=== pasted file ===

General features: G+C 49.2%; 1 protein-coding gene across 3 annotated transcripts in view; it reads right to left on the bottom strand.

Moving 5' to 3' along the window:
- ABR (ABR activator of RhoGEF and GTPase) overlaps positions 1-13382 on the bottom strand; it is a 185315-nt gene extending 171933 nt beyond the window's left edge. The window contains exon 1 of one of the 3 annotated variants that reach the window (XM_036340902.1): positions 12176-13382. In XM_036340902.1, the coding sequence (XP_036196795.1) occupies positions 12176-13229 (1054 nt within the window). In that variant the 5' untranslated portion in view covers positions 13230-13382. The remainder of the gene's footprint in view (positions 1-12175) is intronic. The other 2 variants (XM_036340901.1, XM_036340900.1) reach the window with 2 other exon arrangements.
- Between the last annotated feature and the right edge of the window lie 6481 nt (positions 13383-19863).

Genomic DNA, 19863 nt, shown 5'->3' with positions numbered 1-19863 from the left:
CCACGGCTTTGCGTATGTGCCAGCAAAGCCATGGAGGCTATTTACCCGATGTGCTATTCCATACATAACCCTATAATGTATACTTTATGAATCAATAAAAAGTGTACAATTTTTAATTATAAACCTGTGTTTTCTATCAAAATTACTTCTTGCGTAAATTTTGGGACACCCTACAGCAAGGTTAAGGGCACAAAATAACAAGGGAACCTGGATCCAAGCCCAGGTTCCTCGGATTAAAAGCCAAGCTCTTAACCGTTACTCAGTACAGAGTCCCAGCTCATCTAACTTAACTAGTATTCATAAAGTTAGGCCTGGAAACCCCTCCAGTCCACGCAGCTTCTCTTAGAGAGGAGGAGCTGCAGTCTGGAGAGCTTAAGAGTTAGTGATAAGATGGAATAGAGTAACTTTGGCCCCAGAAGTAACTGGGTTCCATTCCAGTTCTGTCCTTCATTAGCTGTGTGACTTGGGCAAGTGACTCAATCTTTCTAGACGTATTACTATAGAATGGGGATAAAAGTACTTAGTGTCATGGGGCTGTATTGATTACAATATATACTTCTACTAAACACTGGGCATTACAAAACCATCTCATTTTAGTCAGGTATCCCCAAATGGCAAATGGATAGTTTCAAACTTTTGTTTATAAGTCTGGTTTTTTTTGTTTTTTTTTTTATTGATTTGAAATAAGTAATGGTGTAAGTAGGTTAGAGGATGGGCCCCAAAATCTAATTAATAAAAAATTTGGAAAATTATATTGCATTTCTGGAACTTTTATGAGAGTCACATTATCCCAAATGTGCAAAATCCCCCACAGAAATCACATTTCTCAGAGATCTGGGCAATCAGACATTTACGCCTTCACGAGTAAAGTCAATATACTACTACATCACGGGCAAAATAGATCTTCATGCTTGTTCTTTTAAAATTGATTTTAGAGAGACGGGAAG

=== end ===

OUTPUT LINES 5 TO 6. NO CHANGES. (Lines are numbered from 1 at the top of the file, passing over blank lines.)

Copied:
Genomic DNA, 19863 nt, shown 5'->3' with positions numbered 1-19863 from the left:
CCACGGCTTTGCGTATGTGCCAGCAAAGCCATGGAGGCTATTTACCCGATGTGCTATTCCATACATAACCCTATAATGTATACTTTATGAATCAATAAAAAGTGTACAATTTTTAATTATAAACCTGTGTTTTCTATCAAAATTACTTCTTGCGTAAATTTTGGGACACCCTACAGCAAGGTTAAGGGCACAAAATAACAAGGGAACCTGGATCCAAGCCCAGGTTCCTCGGATTAAAAGCCAAGCTCTTAACCGTTACTCAGTACAGAGTCCCAGCTCATCTAACTTAACTAGTATTCATAAAGTTAGGCCTGGAAACCCCTCCAGTCCACGCAGCTTCTCTTAGAGAGGAGGAGCTGCAGTCTGGAGAGCTTAAGAGTTAGTGATAAGATGGAATAGAGTAACTTTGGCCCCAGAAGTAACTGGGTTCCATTCCAGTTCTGTCCTTCATTAGCTGTGTGACTTGGGCAAGTGACTCAATCTTTCTAGACGTATTACTATAGAATGGGGATAAAAGTACTTAGTGTCATGGGGCTGTATTGATTACAATATATACTTCTACTAAACACTGGGCATTACAAAACCATCTCATTTTAGTCAGGTATCCCCAAATGGCAAATGGATAGTTTCAAACTTTTGTTTATAAGTCTGGTTTTTTTTGTTTTTTTTTTTATTGATTTGAAATAAGTAATGGTGTAAGTAGGTTAGAGGATGGGCCCCAAAATCTAATTAATAAAAAATTTGGAAAATTATATTGCATTTCTGGAACTTTTATGAGAGTCACATTATCCCAAATGTGCAAAATCCCCCACAGAAATCACATTTCTCAGAGATCTGGGCAATCAGACATTTACGCCTTCACGAGTAAAGTCAATATACTACTACATCACGGGCAAAATAGATCTTCATGCTTGTTCTTTTAAAATTGATTTTAGAGAGACGGGAAG